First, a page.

3. Archie R. Dykes (chancellor, 1967–1971)
  4. Larry T. McGehee (chancellor, 1971–1979)
  5. Charles E. Smith (chancellor, 1980–1985)
  6. Margaret N. Perry (chancellor, 1986–1997)
  7. Philip W. Conn (chancellor, 1998–2000)
  8. Nick Dunagan (chancellor, 2001–2007)
  9. Thomas A. Rakes (chancellor, 2007–2015)
  10. Robert M. Smith (chancellor, 2015–2016)
  11. Keith S. Carver Jr. (chancellor, 2017–2/2023; Dr. Philip A. Cavalier, interim, March - August 2023)
  12. Yancy E. Freeman (chancellor, effective 8/9/23)


Given its rural location, much of the focus of the school has been on undergraduate studies in education and agriculture, although many other courses of study are offered, particularly in the liberal arts, and in recent years there has been an increasing emphasis on business, engineering, and music. There is an active ROTC program and a school of nursing. The school is among the top providers of candidates to the University of Tennessee Health Science Center in Memphis. There is a growing graduate school, with most graduate degrees being conferred in education and business.

The university is regionally accredited by the Southern Association of Colleges and Schools. For one year, from December 2015 until December 2016, the university was on probation for "falling short of standards related to evidence of institutional effectiveness and general education competencies."[14][15] During the tenure of Dr. Robert Smith, UT Martin successfully met the challenge and was removed from probation. For this and other accomplishments during his 19 months as interim chancellor, the UT Board of Trustees honored Dr. Smith by removing the designation "interim" and officially named him the university's tenth chancellor. He was also granted the honorary title "chancellor emeritus."

U.S. News & World Report in its 2024 edition ranked the university tied for #27 in Regional Universities South.[16]

Colleges and departments

  • College of Agriculture and Applied Sciences
  • College of Business and Global Affairs
  • College of Education, Health, and Behavioral Sciences
  • College of Engineering and Natural Sciences
  • College of Humanities and Fine Arts
Hall-Moody Administration Building


The rural campus is noted for being particularly scenic and well-landscaped. Students who live on campus are within walking distance of all academic buildings, the library, food services, the Boling University Center, and all recreational and sports facilities. Recent years have seen the demolition of old double-occupancy dormitory halls in favor of the construction of apartment-style housing.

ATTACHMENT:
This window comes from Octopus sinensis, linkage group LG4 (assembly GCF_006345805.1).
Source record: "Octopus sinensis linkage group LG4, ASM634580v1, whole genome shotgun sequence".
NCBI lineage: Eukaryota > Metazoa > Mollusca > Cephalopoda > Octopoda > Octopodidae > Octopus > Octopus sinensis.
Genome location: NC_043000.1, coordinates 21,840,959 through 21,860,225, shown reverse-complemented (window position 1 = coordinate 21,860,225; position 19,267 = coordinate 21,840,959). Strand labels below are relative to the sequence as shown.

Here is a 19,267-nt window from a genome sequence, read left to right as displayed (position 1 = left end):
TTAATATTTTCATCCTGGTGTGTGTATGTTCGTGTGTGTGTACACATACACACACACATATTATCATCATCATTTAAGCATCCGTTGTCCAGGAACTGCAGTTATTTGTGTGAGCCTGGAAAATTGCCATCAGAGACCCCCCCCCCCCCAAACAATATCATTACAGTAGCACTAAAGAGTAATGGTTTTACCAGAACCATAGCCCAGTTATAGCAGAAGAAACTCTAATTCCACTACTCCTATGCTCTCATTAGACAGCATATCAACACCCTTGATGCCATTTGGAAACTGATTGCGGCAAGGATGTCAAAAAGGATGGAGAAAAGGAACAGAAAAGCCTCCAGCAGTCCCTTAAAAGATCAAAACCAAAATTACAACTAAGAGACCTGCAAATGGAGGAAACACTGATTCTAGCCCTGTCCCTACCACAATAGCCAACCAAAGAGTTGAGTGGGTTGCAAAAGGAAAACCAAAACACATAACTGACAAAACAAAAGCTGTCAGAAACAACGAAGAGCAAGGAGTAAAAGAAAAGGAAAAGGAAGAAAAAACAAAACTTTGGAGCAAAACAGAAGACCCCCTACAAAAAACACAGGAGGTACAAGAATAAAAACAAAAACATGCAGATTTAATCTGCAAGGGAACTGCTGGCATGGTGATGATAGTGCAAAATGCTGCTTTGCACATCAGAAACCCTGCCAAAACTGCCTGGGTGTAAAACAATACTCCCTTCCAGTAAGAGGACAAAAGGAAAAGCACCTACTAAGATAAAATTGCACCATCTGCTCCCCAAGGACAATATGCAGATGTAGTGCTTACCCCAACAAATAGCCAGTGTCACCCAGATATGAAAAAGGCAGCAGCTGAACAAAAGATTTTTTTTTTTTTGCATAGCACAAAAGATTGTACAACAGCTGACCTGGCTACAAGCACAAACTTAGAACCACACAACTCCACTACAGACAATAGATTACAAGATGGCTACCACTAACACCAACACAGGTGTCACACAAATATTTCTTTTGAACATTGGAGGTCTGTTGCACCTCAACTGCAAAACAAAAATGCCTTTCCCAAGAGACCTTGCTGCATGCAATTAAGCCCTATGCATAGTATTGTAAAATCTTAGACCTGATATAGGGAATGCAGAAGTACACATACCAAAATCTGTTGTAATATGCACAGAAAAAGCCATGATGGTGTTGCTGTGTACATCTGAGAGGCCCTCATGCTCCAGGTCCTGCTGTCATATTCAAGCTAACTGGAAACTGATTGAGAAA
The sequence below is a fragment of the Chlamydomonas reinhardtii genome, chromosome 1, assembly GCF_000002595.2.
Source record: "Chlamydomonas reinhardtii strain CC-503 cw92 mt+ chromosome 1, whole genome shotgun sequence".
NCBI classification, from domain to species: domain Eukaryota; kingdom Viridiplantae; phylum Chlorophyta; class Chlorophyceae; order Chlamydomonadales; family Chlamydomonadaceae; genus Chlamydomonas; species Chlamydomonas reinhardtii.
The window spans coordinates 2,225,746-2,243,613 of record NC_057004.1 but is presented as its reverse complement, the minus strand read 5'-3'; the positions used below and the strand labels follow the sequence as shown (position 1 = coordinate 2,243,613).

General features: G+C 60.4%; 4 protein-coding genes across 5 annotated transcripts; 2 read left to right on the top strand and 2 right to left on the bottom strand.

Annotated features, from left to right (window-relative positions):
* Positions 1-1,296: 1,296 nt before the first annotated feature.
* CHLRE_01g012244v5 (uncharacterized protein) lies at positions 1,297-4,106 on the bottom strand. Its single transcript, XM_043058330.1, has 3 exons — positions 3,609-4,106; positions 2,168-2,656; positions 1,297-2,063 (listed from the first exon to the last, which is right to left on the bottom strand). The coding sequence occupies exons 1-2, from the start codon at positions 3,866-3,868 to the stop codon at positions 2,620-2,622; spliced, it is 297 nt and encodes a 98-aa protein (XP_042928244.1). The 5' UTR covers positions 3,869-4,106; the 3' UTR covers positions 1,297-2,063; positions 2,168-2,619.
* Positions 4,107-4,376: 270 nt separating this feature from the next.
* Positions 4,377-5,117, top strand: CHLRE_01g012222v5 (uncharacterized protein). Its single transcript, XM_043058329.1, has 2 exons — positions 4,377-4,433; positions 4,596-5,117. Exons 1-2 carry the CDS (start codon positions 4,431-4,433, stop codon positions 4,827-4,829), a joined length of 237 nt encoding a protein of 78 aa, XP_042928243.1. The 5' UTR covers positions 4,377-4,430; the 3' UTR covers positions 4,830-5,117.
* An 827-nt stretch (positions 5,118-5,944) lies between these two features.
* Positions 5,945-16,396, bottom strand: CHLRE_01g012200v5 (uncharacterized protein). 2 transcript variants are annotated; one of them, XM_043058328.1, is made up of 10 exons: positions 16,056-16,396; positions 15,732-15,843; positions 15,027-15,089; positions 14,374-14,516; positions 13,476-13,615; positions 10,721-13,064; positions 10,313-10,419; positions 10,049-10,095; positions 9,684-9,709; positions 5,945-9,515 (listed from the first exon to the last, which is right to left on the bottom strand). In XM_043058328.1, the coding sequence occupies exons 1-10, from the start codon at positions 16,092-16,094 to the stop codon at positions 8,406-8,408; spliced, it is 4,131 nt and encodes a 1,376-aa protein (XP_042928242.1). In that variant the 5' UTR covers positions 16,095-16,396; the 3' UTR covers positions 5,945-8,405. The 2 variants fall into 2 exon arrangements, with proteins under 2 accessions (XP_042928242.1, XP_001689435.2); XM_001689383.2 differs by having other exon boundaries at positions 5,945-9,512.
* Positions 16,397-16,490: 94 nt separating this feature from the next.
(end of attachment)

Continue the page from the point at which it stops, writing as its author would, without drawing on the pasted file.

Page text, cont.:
UT Martin is one of the most environmentally responsible colleges in the United States and Canada, according to the second annual edition of The Princeton Review's Guide to 311 Green Colleges: 2011 Edition. UT Martin is one of three public institutions in Tennessee included in the guide. UT Martin is also among the safest public college campuses in Tennessee based on crime statistics released by the Tennessee Bureau of Investigation.

UT Martin also has five centers throughout West Tennessee.

  • Jackson
  • Parsons
  • Ripley
  • Selmer
  • Somerville


The UT Martin athletic program is a member of the Ohio Valley Conference (OVC) and competes in the NCAA Division I Football Championship Subdivision.[17]

The school's teams are known as the Skyhawks; the team colors are navy blue, orange, and white; and the mascot is Captain Skyhawk.[18]

Athletic teams have participated in the Ohio Valley Conference since 1991. Previously, UTM was a member of the Gulf South Conference.

The university mascot was changed from "Pacers" to "Skyhawks" in 1995. The reasoning behind the "Skyhawks" moniker was described thus:[19]

  • The first educational institution on the site of UT Martin was Hall-Moody Bible Institute. The school's athletic teams were called "sky pilots", a frontier term for preachers in that day, but perhaps the students were thinking of the glamorous flying aces of World War I.
  • During World War II, UT Junior College contracted with the Naval War Training Service to help train pilots, who completed their flight training at an airport located on the current site of Westview High School.
  • Red-tail hawks are indigenous to the West Tennessee region.

Prior to being known as "Pacers", the university's teams were called "Volunteers". The name was changed in 1971, largely because, on account of the former junior college status of the school, the teams were often referred to as the "Baby Vols".

Publications and media


Founded in 1928, The Pacer is the present day name of the student newspaper. The Office of Student Publications publishes The Pacer every Thursday morning throughout the semester except for holidays and exam periods. As of 2006, the newspaper has a circulation of 3,000 copies. In the spring of 2006, the publication won the distinction of being named "Best in the South" at the Southeastern Journalism Conference, beating out such schools as Vanderbilt and Mississippi State. Throughout its history, the newspaper has also been named The Checkerboard and The Volette.